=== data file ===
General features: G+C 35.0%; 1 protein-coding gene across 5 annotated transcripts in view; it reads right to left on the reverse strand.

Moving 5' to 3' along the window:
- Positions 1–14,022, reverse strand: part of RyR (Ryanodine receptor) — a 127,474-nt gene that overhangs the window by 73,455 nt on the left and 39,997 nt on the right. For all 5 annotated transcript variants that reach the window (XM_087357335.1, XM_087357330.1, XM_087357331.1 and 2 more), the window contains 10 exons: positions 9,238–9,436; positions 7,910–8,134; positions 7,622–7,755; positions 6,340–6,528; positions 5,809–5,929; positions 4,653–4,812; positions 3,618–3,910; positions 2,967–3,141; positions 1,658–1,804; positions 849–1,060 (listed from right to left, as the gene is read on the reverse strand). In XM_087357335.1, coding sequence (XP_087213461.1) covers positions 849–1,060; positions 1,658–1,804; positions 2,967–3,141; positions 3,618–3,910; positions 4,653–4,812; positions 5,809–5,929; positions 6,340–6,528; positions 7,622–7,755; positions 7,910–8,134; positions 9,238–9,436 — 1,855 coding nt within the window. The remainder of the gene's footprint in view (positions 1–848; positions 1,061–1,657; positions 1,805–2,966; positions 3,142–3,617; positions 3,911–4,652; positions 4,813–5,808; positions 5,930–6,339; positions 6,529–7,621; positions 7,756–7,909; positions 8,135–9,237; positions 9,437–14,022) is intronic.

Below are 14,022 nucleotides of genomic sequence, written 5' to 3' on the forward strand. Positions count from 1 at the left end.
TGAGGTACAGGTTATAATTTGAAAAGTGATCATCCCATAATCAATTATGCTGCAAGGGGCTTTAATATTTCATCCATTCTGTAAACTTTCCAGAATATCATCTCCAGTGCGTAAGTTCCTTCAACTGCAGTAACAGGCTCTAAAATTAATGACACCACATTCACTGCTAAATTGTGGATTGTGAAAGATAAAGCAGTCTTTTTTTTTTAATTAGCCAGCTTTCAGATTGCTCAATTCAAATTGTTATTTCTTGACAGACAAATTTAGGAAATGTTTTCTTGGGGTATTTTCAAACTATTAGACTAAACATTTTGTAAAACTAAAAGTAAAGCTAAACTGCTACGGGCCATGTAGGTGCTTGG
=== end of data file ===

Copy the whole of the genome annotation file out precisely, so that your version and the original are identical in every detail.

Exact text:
General features: G+C 35.0%; 1 protein-coding gene across 5 annotated transcripts in view; it reads right to left on the reverse strand.

Moving 5' to 3' along the window:
- Positions 1–14,022, reverse strand: part of RyR (Ryanodine receptor) — a 127,474-nt gene that overhangs the window by 73,455 nt on the left and 39,997 nt on the right. For all 5 annotated transcript variants that reach the window (XM_087357335.1, XM_087357330.1, XM_087357331.1 and 2 more), the window contains 10 exons: positions 9,238–9,436; positions 7,910–8,134; positions 7,622–7,755; positions 6,340–6,528; positions 5,809–5,929; positions 4,653–4,812; positions 3,618–3,910; positions 2,967–3,141; positions 1,658–1,804; positions 849–1,060 (listed from right to left, as the gene is read on the reverse strand). In XM_087357335.1, coding sequence (XP_087213461.1) covers positions 849–1,060; positions 1,658–1,804; positions 2,967–3,141; positions 3,618–3,910; positions 4,653–4,812; positions 5,809–5,929; positions 6,340–6,528; positions 7,622–7,755; positions 7,910–8,134; positions 9,238–9,436 — 1,855 coding nt within the window. The remainder of the gene's footprint in view (positions 1–848; positions 1,061–1,657; positions 1,805–2,966; positions 3,142–3,617; positions 3,911–4,652; positions 4,813–5,808; positions 5,930–6,339; positions 6,529–7,621; positions 7,756–7,909; positions 8,135–9,237; positions 9,437–14,022) is intronic.

Below are 14,022 nucleotides of genomic sequence, written 5' to 3' on the forward strand. Positions count from 1 at the left end.
TGAGGTACAGGTTATAATTTGAAAAGTGATCATCCCATAATCAATTATGCTGCAAGGGGCTTTAATATTTCATCCATTCTGTAAACTTTCCAGAATATCATCTCCAGTGCGTAAGTTCCTTCAACTGCAGTAACAGGCTCTAAAATTAATGACACCACATTCACTGCTAAATTGTGGATTGTGAAAGATAAAGCAGTCTTTTTTTTTTAATTAGCCAGCTTTCAGATTGCTCAATTCAAATTGTTATTTCTTGACAGACAAATTTAGGAAATGTTTTCTTGGGGTATTTTCAAACTATTAGACTAAACATTTTGTAAAACTAAAAGTAAAGCTAAACTGCTACGGGCCATGTAGGTGCTTGG